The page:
Ageing body scans to aid understanding of why diseases occur
ISLAMABAD, May 22 (Online): The world’s biggest human imaging project is set to rescan the brains and bodies of 60,000 UK volunteers to find new ways of treating and preventing disease.
By looking at how bodies age, the study could help predict those more likely to develop dementia or different cancers.
The study has already led to a genetic test for people born with an increased risk of coronary heart disease.
I was the first volunteer to be scanned nine years ago, and am back for more.
Everything from my brain, to my heart, eyes and bone density will be analysed for a second time.
Like me, all the volunteers are part of UK Biobank, and researchers in more than 90 countries are using the database for health-related studies.
Having two sets of highly-detailed MRI and bone density images for thousands of people, taken several years apart, could open up huge new possibilities for spotting and preventing illnesses like dementia, cancer and heart disease.
Chief scientist Prof Naomi Allen told the BBC: “Researchers will be able to look at changes in our organs as we get older that will help to develop biomarkers of disease, perhaps many years before a clinical diagnosis and sptoms.”
The study could help predict those more likely to develop dementia
There will also be many other potential insights from the research.
It could also unearth who will respond best to treatments, and why some people seem to be so much more resilient to certain ailments than others, Prof Paul Matthews, head of UK Dementia Research at Imperial College London and chair of the Imaging Working Group for UK Biobank, told me.
What is UK Biobank?
First launched in 2006, UK Biobank set out to be the most comprehensive study of the nation’s health.
It enrolled half a million adults – including me – to undergo medical checks, answer health and lifestyle questions and donate genetic samples, to be stored and studied for decades.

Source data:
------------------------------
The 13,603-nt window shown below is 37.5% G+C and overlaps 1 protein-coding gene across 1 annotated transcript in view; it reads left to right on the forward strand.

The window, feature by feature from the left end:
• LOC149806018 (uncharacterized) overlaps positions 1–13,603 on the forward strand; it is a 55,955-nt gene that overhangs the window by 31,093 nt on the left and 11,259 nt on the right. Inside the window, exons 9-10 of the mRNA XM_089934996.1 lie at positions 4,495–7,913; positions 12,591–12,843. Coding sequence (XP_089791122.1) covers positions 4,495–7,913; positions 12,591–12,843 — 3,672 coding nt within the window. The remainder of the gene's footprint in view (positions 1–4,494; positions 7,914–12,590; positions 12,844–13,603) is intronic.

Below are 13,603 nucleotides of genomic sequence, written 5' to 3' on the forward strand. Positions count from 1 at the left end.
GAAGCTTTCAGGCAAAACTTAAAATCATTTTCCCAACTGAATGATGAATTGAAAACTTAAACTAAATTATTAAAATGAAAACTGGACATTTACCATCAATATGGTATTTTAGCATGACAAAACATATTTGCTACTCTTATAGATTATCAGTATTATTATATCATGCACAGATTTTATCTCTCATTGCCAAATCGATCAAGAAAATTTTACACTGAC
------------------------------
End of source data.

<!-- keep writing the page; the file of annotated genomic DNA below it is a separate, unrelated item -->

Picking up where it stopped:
All participants have had their genome – their entire DNA – sequenced.
The imaging part of the project was started in 2014, and involves detailed scans of the brain, and the rest of the body.
All the data gathered is anonymised and there is usually no feedback to participants. So what is in it for them, and me?
Marian Keeling, 67, summed it up like this: “There’s a measure of altruism, and it’s a bit like being a blood donor, you do it for your fellow man.”
Fellow volunteer Mary Wilson, 81, made a similar point: “It’s going to help future generations and help the health service. The longer you can stay healthy, the better it is.”
Other biomedical databases exist, but they are either smaller, or have not been going as long as UK Biobank.
It is already starting to help inform medicine.
More than 7,000 peer-reviewed papers have been published, nearly a third of those last year alone, showing how its scientific value is increasing over time.
In 2018, researchers devised a genetic test to detect people born with an increased risk of coronary heart disease by analysing genomic data from UK Biobank.
“If you combine all your genetic variation across your genome, each variation has a small effect but, taken together, some individuals have quite a large genetic risk of developing heart disease or developing different types of cancers that we simply didn’t know beforehand,” said Prof Allen.
Prof Paul Elliott, epidemiologist at the School of Public Health, Imperial College London, said the huge store of volunteers’ scans would improve understanding of how our genes and environment affect our risk of disease.
“It builds on the ability of the NHS to follow people up through their health records, with consent, and is a pre-eminent example of the benefits of publicly-funded research,” he said.
He said UK Biobank had become the “gold standard” internationally for this type of study.
The imaging project is funded by the Medical Research Council, Wellcome Trust, British Heart Foundation and Dementias Platform UK.